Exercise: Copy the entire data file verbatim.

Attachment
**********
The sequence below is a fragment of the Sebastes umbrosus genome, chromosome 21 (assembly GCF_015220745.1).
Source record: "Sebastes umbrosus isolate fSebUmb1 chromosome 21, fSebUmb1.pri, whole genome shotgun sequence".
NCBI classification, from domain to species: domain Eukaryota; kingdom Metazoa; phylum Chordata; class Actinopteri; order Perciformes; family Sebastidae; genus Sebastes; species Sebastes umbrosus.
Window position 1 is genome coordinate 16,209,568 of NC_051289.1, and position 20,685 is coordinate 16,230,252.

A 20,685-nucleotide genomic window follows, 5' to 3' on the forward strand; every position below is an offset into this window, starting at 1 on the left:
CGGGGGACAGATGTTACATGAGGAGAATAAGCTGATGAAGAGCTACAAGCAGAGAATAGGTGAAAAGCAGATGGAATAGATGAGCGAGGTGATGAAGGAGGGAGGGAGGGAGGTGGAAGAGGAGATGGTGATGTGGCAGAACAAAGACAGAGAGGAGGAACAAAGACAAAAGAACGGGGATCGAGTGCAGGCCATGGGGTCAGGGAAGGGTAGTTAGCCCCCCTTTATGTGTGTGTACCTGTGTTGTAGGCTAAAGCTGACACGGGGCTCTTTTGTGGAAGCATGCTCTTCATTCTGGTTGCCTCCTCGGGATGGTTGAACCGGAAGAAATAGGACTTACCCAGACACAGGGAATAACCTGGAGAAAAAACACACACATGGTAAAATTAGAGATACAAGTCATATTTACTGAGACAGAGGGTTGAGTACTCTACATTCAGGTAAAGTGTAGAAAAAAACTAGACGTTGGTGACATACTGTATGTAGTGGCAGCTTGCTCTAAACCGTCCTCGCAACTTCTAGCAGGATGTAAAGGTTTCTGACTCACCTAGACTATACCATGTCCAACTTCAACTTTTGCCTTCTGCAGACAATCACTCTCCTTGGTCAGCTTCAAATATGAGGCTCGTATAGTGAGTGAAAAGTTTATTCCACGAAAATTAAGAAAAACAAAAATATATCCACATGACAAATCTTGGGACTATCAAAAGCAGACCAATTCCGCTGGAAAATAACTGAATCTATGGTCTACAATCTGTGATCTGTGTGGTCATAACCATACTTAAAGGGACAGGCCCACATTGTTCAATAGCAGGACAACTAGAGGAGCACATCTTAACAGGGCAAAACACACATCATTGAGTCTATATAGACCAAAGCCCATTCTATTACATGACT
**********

The sequence below is a fragment of the Sebastes umbrosus genome, chromosome 21 (assembly GCF_015220745.1).
Source record: "Sebastes umbrosus isolate fSebUmb1 chromosome 21, fSebUmb1.pri, whole genome shotgun sequence".
NCBI classification, from domain to species: domain Eukaryota; kingdom Metazoa; phylum Chordata; class Actinopteri; order Perciformes; family Sebastidae; genus Sebastes; species Sebastes umbrosus.
Window position 1 is genome coordinate 16,209,568 of NC_051289.1, and position 20,685 is coordinate 16,230,252.

A 20,685-nucleotide genomic window follows, 5' to 3' on the forward strand; every position below is an offset into this window, starting at 1 on the left:
CGGGGGACAGATGTTACATGAGGAGAATAAGCTGATGAAGAGCTACAAGCAGAGAATAGGTGAAAAGCAGATGGAATAGATGAGCGAGGTGATGAAGGAGGGAGGGAGGGAGGTGGAAGAGGAGATGGTGATGTGGCAGAACAAAGACAGAGAGGAGGAACAAAGACAAAAGAACGGGGATCGAGTGCAGGCCATGGGGTCAGGGAAGGGTAGTTAGCCCCCCTTTATGTGTGTGTACCTGTGTTGTAGGCTAAAGCTGACACGGGGCTCTTTTGTGGAAGCATGCTCTTCATTCTGGTTGCCTCCTCGGGATGGTTGAACCGGAAGAAATAGGACTTACCCAGACACAGGGAATAACCTGGAGAAAAAACACACACATGGTAAAATTAGAGATACAAGTCATATTTACTGAGACAGAGGGTTGAGTACTCTACATTCAGGTAAAGTGTAGAAAAAAACTAGACGTTGGTGACATACTGTATGTAGTGGCAGCTTGCTCTAAACCGTCCTCGCAACTTCTAGCAGGATGTAAAGGTTTCTGACTCACCTAGACTATACCATGTCCAACTTCAACTTTTGCCTTCTGCAGACAATCACTCTCCTTGGTCAGCTTCAAATATGAGGCTCGTATAGTGAGTGAAAAGTTTATTCCACGAAAATTAAGAAAAACAAAAATATATCCACATGACAAATCTTGGGACTATCAAAAGCAGACCAATTCCGCTGGAAAATAACTGAATCTATGGTCTACAATCTGTGATCTGTGTGGTCATAACCATACTTAAAGGGACAGGCCCACATTGTTCAATAGCAGGACAACTAGAGGAGCACATCTTAACAGGGCAAAACACACATCATTGAGTCTATATAGACCAAAGCCCATTCTATTACATGACT